Nothing feels so accelerating as a seemingly impossible idea.
There was one fur-painting witch became a story in itself, the Golden Last Supper. And with gold I meant, real gold, the 24 karats kind, in leafs. The kicker was I had to apply the gold leaf onto the fur, an impossible maybe even an absurd task. A challenge, to say the least, not to mention the painting had to be done as a commission, because of the price of all that gold.
It took me nearly a month to finish the painting, but I pulled it off.
"Golden Last Supper" (gold leaf (24k) on artificial fur, 140 x 250 cm).
Talking about easy beginnings of a new year...
The dinner table where the Golden Last Supper ended up.
Notwithstanding all the fun I had with creating the "Golden Last Supper", I wasn't planning on stopping experimenting soon, and exploring new ways and directions in painting.
To make live somewhat easier I limited myself to just one subject for a change. I decided on the "bed".
Funny what you could do once you start experimenting with just one subject. And a bed had many connotations. The more the merrier, I would say.
Beds scattered over the land like as many little bedrooms.
"Sleepless In Suburbia" (oil on canvas, 160 x 180 cm).
Beds floating like clouds in the sky.
"Counting Dreams" (oil on canvas, 160 x 180 cm).
Like many dreams falling down.
"Waterfall" (oil on canvas, 160 x 270 cm).
Many beds, many dreams, many nightmares.
"Tsunami" (oil on canvas, 175 x 200 cm).
Like beds of memories.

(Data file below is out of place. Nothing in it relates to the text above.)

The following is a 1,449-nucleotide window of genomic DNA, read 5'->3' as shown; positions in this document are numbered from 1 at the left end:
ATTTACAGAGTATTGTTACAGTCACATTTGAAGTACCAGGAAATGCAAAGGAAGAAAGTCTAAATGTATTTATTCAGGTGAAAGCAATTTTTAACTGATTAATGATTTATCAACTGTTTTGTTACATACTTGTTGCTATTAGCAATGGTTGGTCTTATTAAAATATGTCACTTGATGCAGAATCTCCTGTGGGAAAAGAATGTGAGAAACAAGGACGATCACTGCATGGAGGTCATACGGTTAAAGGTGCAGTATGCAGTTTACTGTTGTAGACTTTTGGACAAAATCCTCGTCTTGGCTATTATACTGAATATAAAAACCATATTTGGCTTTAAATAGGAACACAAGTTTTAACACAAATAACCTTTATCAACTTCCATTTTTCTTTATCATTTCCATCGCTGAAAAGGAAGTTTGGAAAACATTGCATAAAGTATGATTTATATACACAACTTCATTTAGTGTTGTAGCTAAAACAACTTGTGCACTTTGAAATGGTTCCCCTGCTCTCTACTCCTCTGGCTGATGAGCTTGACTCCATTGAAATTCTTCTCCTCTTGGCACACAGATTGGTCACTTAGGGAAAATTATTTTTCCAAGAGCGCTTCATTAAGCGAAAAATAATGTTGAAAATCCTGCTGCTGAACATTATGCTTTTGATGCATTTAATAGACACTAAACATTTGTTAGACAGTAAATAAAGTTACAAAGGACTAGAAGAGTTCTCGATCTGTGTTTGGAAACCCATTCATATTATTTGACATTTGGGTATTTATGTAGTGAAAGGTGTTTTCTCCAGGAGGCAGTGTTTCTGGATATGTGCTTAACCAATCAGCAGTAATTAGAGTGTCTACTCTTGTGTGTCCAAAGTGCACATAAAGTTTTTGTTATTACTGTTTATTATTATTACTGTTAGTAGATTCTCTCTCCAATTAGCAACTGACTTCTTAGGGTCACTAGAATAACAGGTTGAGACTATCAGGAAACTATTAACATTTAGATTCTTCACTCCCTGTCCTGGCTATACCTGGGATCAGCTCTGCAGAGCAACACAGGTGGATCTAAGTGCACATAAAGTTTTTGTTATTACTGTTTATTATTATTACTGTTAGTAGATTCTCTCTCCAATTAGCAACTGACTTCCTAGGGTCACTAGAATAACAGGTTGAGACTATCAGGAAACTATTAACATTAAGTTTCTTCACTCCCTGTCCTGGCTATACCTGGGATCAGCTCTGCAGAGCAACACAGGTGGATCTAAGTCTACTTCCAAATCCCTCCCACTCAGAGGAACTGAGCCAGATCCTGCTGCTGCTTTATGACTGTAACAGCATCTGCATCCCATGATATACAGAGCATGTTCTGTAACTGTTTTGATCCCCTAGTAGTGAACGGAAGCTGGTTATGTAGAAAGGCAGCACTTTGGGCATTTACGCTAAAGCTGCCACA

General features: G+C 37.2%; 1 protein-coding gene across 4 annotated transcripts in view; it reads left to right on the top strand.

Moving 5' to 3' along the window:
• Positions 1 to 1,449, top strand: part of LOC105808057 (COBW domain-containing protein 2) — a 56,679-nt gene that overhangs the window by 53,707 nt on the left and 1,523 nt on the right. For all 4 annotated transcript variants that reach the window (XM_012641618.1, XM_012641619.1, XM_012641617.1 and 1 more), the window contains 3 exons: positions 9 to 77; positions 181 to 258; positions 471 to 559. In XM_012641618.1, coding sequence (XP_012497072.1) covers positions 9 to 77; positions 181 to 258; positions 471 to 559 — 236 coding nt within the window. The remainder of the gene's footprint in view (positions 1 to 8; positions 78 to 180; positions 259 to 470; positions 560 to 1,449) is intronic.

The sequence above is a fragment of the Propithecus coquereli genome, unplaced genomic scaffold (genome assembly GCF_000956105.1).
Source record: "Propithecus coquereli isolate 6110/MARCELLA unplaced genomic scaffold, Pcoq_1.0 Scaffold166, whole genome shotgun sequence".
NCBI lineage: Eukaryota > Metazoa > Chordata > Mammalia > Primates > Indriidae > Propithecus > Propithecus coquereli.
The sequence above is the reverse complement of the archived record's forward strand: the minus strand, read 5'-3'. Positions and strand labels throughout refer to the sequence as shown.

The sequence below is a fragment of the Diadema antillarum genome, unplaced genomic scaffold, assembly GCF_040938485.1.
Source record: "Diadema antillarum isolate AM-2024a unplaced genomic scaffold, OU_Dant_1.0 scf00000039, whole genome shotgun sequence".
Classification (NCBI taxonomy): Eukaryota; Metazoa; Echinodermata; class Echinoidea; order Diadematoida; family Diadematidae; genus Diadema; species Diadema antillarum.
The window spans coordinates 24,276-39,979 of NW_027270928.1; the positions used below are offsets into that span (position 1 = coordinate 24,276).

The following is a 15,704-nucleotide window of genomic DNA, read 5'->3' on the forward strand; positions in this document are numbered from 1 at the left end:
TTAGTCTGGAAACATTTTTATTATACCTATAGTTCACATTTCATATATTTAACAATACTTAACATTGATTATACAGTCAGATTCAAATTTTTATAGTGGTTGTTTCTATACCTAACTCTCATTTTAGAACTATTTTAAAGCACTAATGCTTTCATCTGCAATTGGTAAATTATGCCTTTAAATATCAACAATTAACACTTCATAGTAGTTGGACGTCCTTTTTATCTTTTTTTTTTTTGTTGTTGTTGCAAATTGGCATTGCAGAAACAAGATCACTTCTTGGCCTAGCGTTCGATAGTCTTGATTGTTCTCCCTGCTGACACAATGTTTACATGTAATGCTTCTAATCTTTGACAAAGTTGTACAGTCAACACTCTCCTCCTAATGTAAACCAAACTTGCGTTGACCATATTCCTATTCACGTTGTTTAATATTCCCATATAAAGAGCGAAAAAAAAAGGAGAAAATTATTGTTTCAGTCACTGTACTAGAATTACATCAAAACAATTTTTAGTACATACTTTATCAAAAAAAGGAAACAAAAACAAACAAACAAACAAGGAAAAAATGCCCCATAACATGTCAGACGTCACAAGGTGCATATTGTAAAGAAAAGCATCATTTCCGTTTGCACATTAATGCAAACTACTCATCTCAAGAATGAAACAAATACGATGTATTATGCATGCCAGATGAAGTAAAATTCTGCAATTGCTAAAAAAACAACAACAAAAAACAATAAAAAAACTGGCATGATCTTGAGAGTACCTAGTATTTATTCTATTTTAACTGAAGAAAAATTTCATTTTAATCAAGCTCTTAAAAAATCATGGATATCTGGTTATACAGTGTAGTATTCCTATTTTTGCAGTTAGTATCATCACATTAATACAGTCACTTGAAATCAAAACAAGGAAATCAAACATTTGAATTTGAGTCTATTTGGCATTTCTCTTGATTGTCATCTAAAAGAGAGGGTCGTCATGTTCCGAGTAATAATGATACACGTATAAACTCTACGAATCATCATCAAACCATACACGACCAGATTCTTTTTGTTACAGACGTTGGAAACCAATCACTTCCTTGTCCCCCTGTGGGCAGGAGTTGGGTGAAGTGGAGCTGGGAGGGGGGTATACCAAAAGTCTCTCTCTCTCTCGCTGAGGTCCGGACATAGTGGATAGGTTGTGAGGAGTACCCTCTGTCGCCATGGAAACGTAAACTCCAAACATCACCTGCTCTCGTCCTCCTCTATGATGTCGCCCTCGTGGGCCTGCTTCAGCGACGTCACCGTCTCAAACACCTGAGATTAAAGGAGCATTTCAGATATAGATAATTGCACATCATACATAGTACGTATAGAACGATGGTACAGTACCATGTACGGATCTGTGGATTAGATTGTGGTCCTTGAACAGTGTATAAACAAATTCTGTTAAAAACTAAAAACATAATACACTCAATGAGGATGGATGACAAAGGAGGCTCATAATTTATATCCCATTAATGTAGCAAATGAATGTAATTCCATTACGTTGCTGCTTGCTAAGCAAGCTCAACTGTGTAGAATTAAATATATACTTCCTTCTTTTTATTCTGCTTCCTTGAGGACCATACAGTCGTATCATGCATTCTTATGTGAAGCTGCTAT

"Boarding School" (oil on canvas, 70 x 100 cm).
This one was for my daughter's bedroom.
“First Portrait Of My Daughter" (oil on canvas, 70 x 100cm).
After a while I changed my way of painting, it became much more loose, more expressive, more colorful. Less beds too.
"Nightmare" (oil on canvas, 160 x 180 cm).
This painting was inspired by Henry Fuseli's "The Nightmare" from 1781.
A bed can be a prison too, I guess.
"Cell" (oil on canvas, 50 x 60 cm).
"Morning Light" (oil on canvas, 50 x 50 cm).
After this painting there were no more beds.
For the most part these paintings were reasonable small.
Another recurring theme in my work, besides the beds, was the houseplant, witch I always called my "Monsters".
"House Monster" (oil on canvas, 50 x 50 cm).
I very much liked the abstract details of these paintings.
In this one I tried to capture the light within a spacious room when it was dark outside and the big window only reflected the interior.
"Reflection" (oil on canvas, 50 x 60 cm).
A juicy detail from "Reflection" (oil on canvas, 50 x 60 cm).
"Endless Lights" (oil on canvas, 50 x 60 cm) was a small painting that was inspired by Edward Hopper's "Automat", about a lone woman staring into a cup of coffee in an automat at night. The reflection of identical rows of light fixtures stretches out through the night-blackened window.